Investors and economists are now very attentive to the US labor market momentum. Its profile is expected to give information on the future of inflation and on the reaction of the Federal Reserve.
Since April 2014 the number of new jobs is 260 000 on average each month. It’s a pretty strong number. This new situation is expected to create new pressures on inflation that will force the Fed to change its monetary policy. Until now this equation doesn’t work. Wages momentum is not stronger in the recent past. (see here a description of the US labor market with June figures)
Inflation momentum will not come from the labor market directly even if there are a large number of new jobs. Two charts will convince you
The first chart shows the consistency between Unit Labor Costs (ULC) and jobs’ monthly change. I use ULC instead of the Employment Cost Index (ECI) as there is a correction for productivity. It better represents how labor costs weigh on companies. Employment is monthly change with a lead of 12 months.
The two profiles are a representation of the business cycle. Peak and trough of the two series are consistent. But there are accelerations on the ULC that are specific and do not come from the labor market. Usually they have a low persistence.
Looking at the chart, there are no specific pressures to expect a higher ULC momentum in the coming months. Even with strong jobs’ creation, the risk appears to be limited.
The second chart shows the consistency of ULC and core inflation rate (from the PCE index).
On a very long time period (almost 55 years) we see a kind of common trend between the two indicators. In the recent period, the ULC index is more volatile but there is no persistence and this does not translate in a higher or lower inflation rate. To expect a higher inflation rate we need to expect that shocks on ULC will be strong and will have persistence as it was the case in the late 60’s or the early 70’s.
The current labor market momentum, even if it is strong, will not create spontaneously higher and persistent ULC. In that case the risk of higher inflation is reduced and the need for a tighter monetary policy stance is not required.
What could be the sources of a higher inflation rate?
To change the inflation momentum, there is a need for strong and persistent shocks on ULC. This could come from a change in inflation expectations or from new rigidity on the labor market or from a lower productivity dynamics.
Inflation expectations do not change a lot recently. The two charts below show consumers and investors’ expectations. On the left graph, we see that households have very stable expectations. On the right chart we see that investors do not expect a rapid and deep change in the inflation rate dynamics. So this is not a good candidate for being a catalyst on higher inflation expectations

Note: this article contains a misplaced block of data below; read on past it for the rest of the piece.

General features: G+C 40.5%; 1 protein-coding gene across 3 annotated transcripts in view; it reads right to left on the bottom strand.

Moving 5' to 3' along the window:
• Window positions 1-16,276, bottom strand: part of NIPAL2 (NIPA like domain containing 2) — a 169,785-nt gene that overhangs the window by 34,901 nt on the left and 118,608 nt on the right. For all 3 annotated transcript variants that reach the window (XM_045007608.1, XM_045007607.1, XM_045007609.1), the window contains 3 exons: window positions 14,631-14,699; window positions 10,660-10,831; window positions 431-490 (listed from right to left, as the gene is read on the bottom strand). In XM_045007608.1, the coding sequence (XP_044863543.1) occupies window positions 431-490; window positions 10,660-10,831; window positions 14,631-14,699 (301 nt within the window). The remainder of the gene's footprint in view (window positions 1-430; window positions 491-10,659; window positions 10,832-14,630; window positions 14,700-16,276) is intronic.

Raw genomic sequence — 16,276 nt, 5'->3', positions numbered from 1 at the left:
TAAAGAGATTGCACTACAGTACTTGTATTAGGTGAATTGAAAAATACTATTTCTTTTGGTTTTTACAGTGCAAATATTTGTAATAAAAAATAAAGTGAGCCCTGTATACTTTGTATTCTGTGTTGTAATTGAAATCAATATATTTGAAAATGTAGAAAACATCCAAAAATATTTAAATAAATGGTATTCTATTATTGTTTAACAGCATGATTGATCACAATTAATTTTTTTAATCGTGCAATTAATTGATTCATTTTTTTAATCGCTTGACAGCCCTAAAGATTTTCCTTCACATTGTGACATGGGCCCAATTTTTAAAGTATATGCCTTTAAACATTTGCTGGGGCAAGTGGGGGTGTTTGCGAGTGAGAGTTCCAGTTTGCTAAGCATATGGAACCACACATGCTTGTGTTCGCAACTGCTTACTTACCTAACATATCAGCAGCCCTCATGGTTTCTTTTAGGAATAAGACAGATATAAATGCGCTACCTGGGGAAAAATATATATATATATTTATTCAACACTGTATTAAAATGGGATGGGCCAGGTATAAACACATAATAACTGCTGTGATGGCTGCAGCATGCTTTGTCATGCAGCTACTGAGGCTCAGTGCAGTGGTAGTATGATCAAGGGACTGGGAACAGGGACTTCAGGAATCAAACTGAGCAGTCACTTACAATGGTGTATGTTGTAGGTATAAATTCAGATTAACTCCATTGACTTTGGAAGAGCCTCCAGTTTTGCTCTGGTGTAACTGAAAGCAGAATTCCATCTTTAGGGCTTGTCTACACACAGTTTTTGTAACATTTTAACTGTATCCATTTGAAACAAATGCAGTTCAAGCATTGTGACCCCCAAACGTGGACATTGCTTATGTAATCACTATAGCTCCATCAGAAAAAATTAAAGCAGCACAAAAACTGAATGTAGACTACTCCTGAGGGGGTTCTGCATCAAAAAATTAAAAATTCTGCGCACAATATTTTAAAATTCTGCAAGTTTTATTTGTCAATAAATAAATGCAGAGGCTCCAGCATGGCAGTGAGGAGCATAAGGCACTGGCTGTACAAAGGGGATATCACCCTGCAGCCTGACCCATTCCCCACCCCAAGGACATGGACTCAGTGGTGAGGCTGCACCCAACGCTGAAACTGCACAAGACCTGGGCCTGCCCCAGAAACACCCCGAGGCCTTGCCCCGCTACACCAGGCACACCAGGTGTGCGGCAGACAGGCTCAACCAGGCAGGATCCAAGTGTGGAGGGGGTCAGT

On the labor market, rigidity do not seem to have strengthened recently. In a recent NBER working paper it was shown that the short-term dynamics of this market was back to normal. What has changed is the dynamics with long-term unemployment. It’s something we have to look at but which doesn’t seem to be a source of higher ULC (see here)
Lower productivity can be a source of persistent higher ULC. Recent low productivity momentum is a source of concern. The chart below represents productivity change. The blue area is the one year change. It is volatile and not easy to read. The purple line is the 4 year change (at annual rate) and we better see its cycle. During the first half of 2014 productivity is low.
This reflects two important issues:
One is the capability to innovate again and to feed this productivity. This is an important debate notably in the US. Here is a discussion in the Wall Street Journal between Robert J Gordon who think that major innovations have been done and Joel Mokyr who believe that we still have important innovations to discover (see here and see in the videos the tag on New Technologies; specifically the Ted’s videos with Gordon and Brynjolfsson)
The other issue is that if productivity momentum remains low, the capacity to get a surplus is reduced. In that case lower profitability could lead to inflate prices. The temptation is to become a price maker because profitability is too low (that’s what was seen in the 70’s. Today due to globalization it is harder to have this kind of behavior)
The good question here is the capability to invest and to improve human and technological capital. For me in a context of low growth this is the major question.
ULC will still be volatile but currently there is no real source of persistence. For me the major risk is on productivity and on investment. That’s why we are very attentive to this issue to try to anticipate the inflation profile.
In the short run, I don’t think that a change will take place. Then the Fed will have to take more attention on economic activity than on inflation. The US central bank will then not be in a hurry to hike its interest rates.